Is Technology Killing Human Interaction?
Technology has given every industry across the globe, many ways to save time, resources, and money. It has increased the range that organizations have to reach across the world in bigger, better ways.
However, there are some aspects of technology that may need to be more closely examined. While the digitization of the world may be providing us with a myriad of different advantages, is it possible our smartphones and gadgets are doing so at the expense of basic, human interaction?
At BioBridges, we believe in the importance of forming positive relationships in the workplace which begs the question: is the evolution of technology helping or hindering this vital part of success? There are many ways to look at and answer this question.
Interactions change with each generation and in no time in history has human interaction changed more than over the past 20 years. Human interaction – not to be confused with communication – involves more than just speech. It’s body language, facial expressions, laughter, touch, and everything involved in sharing your thoughts, ideas, concerns, triumphs, and fears. While there are certain professionalism characteristics to keep in mind when it comes to human interaction in the workplace, interaction is an integral part of having a cohesive team that works together.
How Technology Helped Business Interactions
Before the invention of cell phones, there were landlines – and many of them – which cost billions of dollars to establish. If a customer, client, friend or supervisor needed to reach you, they would call and – if you were present – reach you. If not, they would be put on hold or have to leave a message. Still, the invention and utilization of the telephone was both feared and praised – much like the internet today.
Today, however, the average smartphone user checks their cell phone 80 times per day which makes reaching those you need to speak with much more convenient and possible.
Rather than going through a lengthy conversation or having to traverse to another office or department, there are multiple platforms available to send instant messages.
Share With Multiple Sources
Rather than having to go see people face-to-face and present them with copies of important information, data can be cloud-stored and shared instantaneously with a group of designated people.
Where before, making an organization run smoothly meant meaningful discussions and negotiating, technology allows today’s organizations to automate everything from emails to updates, removing these tasks from the desk of previously held positions.
How Technology Harms Business Interactions
While there are clearly advantages that technology has given today’s global workforce, other aspects might be suffering because of it.
Easy to Miscommunicate
Have you ever sent a text, IM, or email that was meant to express one thing but was received as something entirely different? This is just one way that technology hinders our abilities to effectively communicate. Whether due to a typo or because a tone of voice cannot be detected in a text so your joke came off as sarcasm, miscommunication via technology is sometimes a problem that can affect productivity as well as relationships and morale.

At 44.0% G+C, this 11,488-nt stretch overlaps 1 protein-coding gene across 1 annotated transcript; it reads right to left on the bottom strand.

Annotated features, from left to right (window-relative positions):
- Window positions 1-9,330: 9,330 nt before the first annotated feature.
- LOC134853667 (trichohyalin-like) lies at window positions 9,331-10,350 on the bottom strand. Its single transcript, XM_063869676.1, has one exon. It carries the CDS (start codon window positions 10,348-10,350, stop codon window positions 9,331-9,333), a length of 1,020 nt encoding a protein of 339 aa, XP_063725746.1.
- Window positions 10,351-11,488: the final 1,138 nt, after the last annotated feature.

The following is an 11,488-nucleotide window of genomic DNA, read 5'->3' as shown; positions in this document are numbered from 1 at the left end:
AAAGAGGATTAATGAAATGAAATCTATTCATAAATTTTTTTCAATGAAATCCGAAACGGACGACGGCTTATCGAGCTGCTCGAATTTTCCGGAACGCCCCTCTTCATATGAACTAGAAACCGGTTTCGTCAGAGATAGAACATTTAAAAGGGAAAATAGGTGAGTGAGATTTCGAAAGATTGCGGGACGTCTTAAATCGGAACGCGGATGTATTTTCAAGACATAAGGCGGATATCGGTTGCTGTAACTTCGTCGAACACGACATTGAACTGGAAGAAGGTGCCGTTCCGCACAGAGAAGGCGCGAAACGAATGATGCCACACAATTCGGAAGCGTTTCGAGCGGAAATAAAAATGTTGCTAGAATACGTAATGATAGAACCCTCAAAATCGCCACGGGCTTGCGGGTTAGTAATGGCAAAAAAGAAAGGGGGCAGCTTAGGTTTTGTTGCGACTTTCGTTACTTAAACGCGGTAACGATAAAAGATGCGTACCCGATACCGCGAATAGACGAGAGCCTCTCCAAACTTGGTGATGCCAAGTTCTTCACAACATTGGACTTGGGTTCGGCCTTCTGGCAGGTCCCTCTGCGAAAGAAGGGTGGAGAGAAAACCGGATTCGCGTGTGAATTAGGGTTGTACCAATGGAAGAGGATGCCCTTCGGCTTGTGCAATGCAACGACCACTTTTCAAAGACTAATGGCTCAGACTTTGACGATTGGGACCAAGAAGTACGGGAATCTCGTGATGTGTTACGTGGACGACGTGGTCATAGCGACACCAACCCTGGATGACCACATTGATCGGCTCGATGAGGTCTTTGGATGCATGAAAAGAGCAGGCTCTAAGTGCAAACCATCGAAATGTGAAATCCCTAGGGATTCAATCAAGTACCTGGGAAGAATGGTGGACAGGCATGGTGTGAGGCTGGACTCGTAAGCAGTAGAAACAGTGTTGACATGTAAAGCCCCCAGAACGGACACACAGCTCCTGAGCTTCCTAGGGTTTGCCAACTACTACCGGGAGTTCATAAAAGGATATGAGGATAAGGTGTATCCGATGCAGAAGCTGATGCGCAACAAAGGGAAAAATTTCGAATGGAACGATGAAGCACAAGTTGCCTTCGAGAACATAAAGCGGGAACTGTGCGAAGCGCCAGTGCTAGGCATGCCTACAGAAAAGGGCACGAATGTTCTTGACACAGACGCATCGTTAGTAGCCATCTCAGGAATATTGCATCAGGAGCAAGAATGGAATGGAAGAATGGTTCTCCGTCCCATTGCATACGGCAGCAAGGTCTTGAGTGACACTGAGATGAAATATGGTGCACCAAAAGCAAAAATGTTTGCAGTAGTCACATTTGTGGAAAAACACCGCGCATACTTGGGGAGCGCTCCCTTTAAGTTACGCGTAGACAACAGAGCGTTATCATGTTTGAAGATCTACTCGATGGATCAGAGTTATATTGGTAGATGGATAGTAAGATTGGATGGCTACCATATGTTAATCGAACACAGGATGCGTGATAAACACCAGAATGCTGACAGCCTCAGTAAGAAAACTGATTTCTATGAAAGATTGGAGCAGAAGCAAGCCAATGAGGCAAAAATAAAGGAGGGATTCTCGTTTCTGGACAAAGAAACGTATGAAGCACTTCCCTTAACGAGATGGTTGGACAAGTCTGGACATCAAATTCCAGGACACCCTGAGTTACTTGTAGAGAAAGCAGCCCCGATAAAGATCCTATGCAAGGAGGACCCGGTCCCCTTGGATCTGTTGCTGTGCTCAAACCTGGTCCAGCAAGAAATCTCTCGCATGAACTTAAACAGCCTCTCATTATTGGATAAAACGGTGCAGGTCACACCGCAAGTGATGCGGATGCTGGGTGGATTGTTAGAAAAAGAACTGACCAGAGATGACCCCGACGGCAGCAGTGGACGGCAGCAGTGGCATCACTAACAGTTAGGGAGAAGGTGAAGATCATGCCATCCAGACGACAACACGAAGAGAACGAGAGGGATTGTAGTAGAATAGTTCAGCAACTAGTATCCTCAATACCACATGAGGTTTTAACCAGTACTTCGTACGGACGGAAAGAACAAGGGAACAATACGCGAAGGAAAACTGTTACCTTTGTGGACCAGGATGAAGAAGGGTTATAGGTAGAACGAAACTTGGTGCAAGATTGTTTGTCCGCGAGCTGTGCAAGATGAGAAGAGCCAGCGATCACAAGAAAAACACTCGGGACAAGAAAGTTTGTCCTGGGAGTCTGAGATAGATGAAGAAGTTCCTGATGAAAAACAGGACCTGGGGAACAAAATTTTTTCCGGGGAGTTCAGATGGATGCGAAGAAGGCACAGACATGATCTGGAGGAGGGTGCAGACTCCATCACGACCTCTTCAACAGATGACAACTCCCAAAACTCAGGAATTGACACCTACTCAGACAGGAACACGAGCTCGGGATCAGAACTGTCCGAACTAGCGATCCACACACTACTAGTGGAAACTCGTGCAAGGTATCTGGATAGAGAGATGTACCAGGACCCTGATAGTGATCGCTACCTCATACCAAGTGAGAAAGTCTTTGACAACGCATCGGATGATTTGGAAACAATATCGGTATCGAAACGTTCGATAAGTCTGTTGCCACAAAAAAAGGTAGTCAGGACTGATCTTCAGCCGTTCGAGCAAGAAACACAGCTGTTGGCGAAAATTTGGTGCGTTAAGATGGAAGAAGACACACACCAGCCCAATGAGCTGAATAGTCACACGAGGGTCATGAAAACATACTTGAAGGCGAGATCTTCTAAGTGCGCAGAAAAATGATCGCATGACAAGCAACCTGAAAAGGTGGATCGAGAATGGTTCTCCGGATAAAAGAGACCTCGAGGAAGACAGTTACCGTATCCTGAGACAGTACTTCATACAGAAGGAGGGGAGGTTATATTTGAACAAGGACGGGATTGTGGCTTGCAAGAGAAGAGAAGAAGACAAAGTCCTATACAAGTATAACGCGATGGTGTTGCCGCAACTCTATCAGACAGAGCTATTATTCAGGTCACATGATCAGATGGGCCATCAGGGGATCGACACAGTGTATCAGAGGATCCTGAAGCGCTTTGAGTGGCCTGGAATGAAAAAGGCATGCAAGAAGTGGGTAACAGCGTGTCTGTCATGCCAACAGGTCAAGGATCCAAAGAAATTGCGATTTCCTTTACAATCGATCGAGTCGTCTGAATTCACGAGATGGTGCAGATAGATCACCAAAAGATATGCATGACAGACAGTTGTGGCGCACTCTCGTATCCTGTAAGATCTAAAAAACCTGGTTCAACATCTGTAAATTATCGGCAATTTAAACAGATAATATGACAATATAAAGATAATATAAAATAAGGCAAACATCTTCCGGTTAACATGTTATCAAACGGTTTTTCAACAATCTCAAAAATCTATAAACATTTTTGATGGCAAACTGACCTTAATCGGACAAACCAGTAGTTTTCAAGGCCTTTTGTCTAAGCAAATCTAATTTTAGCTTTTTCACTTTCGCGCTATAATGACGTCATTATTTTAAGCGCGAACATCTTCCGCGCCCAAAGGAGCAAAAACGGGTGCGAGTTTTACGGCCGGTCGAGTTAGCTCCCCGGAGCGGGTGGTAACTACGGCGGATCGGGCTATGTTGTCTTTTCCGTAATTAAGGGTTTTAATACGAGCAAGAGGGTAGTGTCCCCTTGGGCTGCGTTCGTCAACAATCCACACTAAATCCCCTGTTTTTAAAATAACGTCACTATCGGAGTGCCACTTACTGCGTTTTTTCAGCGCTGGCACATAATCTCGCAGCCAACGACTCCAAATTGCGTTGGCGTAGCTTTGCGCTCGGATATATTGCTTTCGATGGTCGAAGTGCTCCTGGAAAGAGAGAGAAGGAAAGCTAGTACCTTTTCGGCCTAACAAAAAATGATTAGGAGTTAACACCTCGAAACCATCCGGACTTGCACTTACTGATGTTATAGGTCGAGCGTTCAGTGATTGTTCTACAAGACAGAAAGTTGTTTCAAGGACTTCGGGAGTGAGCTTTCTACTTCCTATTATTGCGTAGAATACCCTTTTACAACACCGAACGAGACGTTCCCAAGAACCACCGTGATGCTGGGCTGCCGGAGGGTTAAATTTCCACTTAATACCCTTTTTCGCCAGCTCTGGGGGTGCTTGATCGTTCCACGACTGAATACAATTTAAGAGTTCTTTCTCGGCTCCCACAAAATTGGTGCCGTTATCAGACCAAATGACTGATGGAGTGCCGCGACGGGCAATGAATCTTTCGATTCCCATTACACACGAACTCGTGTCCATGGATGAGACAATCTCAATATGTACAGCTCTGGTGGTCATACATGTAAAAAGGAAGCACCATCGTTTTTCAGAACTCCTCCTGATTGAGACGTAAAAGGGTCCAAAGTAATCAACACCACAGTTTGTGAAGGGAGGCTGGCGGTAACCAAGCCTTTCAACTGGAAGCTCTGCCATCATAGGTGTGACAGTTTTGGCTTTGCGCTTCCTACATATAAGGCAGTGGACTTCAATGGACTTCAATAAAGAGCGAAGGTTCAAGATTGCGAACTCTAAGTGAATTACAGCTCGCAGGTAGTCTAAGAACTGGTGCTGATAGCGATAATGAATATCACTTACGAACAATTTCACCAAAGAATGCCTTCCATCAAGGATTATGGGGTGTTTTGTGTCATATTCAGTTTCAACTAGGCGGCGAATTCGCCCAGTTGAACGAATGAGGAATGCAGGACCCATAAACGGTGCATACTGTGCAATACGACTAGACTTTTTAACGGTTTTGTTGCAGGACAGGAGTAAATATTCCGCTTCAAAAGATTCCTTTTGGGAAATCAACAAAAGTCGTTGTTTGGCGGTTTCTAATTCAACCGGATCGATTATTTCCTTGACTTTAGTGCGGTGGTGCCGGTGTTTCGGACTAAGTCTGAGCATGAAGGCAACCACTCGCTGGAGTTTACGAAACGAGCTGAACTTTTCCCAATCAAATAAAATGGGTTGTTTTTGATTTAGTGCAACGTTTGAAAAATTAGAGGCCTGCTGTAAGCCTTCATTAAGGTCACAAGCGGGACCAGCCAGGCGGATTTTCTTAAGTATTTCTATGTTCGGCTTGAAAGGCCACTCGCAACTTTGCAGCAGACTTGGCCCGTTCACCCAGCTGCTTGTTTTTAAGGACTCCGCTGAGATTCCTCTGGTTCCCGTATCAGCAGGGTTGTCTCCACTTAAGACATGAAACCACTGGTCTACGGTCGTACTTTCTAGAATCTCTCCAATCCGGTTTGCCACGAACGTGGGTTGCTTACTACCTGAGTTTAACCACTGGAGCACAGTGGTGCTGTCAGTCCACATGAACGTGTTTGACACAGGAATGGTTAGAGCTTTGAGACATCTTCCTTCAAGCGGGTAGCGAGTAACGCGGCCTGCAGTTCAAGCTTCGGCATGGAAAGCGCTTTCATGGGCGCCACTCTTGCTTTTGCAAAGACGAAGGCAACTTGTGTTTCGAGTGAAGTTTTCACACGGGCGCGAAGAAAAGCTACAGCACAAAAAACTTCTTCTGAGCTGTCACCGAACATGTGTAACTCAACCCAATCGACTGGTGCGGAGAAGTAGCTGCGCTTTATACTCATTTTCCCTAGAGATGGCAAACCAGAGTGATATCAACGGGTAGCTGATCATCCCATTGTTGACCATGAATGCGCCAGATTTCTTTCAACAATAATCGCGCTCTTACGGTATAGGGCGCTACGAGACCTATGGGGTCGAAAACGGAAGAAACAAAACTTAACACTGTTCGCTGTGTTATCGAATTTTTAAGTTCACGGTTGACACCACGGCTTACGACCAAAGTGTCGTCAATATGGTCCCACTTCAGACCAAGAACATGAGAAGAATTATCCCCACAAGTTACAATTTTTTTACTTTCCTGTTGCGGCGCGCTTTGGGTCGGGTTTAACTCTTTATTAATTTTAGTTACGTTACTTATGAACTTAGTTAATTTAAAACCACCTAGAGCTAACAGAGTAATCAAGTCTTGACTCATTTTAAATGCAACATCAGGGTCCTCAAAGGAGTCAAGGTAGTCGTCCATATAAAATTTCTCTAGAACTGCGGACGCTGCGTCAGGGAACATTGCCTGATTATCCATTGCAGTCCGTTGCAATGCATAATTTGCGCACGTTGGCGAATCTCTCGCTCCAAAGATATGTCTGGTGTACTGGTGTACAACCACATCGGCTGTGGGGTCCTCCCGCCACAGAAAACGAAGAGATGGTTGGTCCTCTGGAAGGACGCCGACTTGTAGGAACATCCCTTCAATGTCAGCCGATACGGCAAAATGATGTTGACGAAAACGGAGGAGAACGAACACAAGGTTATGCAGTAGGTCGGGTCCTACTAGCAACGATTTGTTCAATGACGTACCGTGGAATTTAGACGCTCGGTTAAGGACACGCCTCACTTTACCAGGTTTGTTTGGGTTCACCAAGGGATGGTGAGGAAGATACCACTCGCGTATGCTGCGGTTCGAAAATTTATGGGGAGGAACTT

As mentioned, communication is a part of interaction but it is not the whole of interaction. When you meet with a colleague or friend in person and you can see their facial expressions, body language, wardrobe, eyes, etc. you’re better able to pick up on how they’re feeling and their general mindset. Conversely, if you ask a colleague or friend over an email how their night was and their response is,”Great, had a relaxing evening,” you really have no way of knowing how forthright they are being. Asking them in person with eye contact and attention, not only serves to give you a feel of where they are mentally but helps them to feel as if you’re really listening.
No More Small Talk
Small talk (weather, pets, family, etc.) is quite difficult unless done face-to-face but when our conversations are all or mostly via technology, this important part of relationship building and personal growth diminishes or disappears.
No Pat on the Back
While a text message, email, or IM that congratulates you on a job well-done might be nice to read, science tells us these virtual pats on the back are nothing near as important – or as effective – as a literal pat on the back. Touch is the first sense we are aware of and, as such, our most used. Scientists have found that touch is a powerful way to convey emotions and receiving a touch produces positive emotions such as joy, love, gratitude, and sympathy.
Bringing Human Interaction to the Office Culture
Scientists have found many correlations between positive human interactions in the workplace, and healthy physiological responses. Essentially, healthy, positive experiences among coworkers is good for their health.
Set an Example
It’s easy to get stuck in the habit of using our phones to convey our messages. But setting an example by walking to your colleague’s desk or office, or having coffee or lunch with a friend rather than sending a message, puts out a positive vibe that is sure to be felt by those who admire your willingness to put down technology in favor of human interaction.